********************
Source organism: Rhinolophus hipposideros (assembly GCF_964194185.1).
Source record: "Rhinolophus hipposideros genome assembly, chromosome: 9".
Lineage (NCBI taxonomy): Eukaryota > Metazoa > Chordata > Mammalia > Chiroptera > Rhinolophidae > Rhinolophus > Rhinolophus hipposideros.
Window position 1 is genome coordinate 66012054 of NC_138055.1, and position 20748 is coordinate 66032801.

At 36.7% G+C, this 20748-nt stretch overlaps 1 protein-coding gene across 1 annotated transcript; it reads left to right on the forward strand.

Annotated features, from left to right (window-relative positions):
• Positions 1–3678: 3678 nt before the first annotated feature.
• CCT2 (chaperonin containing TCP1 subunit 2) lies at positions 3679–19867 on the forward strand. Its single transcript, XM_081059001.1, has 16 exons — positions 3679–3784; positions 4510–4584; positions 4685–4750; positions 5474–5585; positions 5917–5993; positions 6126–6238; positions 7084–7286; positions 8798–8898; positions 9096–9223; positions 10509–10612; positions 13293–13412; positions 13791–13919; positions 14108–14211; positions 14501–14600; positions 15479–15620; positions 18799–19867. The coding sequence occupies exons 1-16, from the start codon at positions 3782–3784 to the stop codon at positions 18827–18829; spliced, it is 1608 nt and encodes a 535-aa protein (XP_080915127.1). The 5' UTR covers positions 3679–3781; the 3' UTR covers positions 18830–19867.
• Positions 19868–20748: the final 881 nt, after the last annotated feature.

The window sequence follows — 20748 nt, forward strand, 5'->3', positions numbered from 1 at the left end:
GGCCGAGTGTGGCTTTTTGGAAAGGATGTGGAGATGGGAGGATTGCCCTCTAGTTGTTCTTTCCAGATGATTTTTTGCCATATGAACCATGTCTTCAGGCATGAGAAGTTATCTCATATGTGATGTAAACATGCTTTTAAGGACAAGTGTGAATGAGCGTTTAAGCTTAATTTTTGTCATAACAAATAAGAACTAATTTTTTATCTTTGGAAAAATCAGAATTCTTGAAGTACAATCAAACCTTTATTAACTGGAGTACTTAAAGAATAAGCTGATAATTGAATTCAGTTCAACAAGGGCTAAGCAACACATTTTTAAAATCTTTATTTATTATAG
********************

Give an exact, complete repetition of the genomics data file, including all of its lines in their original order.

Source organism: Rhinolophus hipposideros (assembly GCF_964194185.1).
Source record: "Rhinolophus hipposideros genome assembly, chromosome: 9".
Lineage (NCBI taxonomy): Eukaryota > Metazoa > Chordata > Mammalia > Chiroptera > Rhinolophidae > Rhinolophus > Rhinolophus hipposideros.
Window position 1 is genome coordinate 66012054 of NC_138055.1, and position 20748 is coordinate 66032801.

At 36.7% G+C, this 20748-nt stretch overlaps 1 protein-coding gene across 1 annotated transcript; it reads left to right on the forward strand.

Annotated features, from left to right (window-relative positions):
• Positions 1–3678: 3678 nt before the first annotated feature.
• CCT2 (chaperonin containing TCP1 subunit 2) lies at positions 3679–19867 on the forward strand. Its single transcript, XM_081059001.1, has 16 exons — positions 3679–3784; positions 4510–4584; positions 4685–4750; positions 5474–5585; positions 5917–5993; positions 6126–6238; positions 7084–7286; positions 8798–8898; positions 9096–9223; positions 10509–10612; positions 13293–13412; positions 13791–13919; positions 14108–14211; positions 14501–14600; positions 15479–15620; positions 18799–19867. The coding sequence occupies exons 1-16, from the start codon at positions 3782–3784 to the stop codon at positions 18827–18829; spliced, it is 1608 nt and encodes a 535-aa protein (XP_080915127.1). The 5' UTR covers positions 3679–3781; the 3' UTR covers positions 18830–19867.
• Positions 19868–20748: the final 881 nt, after the last annotated feature.

The window sequence follows — 20748 nt, forward strand, 5'->3', positions numbered from 1 at the left end:
GGCCGAGTGTGGCTTTTTGGAAAGGATGTGGAGATGGGAGGATTGCCCTCTAGTTGTTCTTTCCAGATGATTTTTTGCCATATGAACCATGTCTTCAGGCATGAGAAGTTATCTCATATGTGATGTAAACATGCTTTTAAGGACAAGTGTGAATGAGCGTTTAAGCTTAATTTTTGTCATAACAAATAAGAACTAATTTTTTATCTTTGGAAAAATCAGAATTCTTGAAGTACAATCAAACCTTTATTAACTGGAGTACTTAAAGAATAAGCTGATAATTGAATTCAGTTCAACAAGGGCTAAGCAACACATTTTTAAAATCTTTATTTATTATAG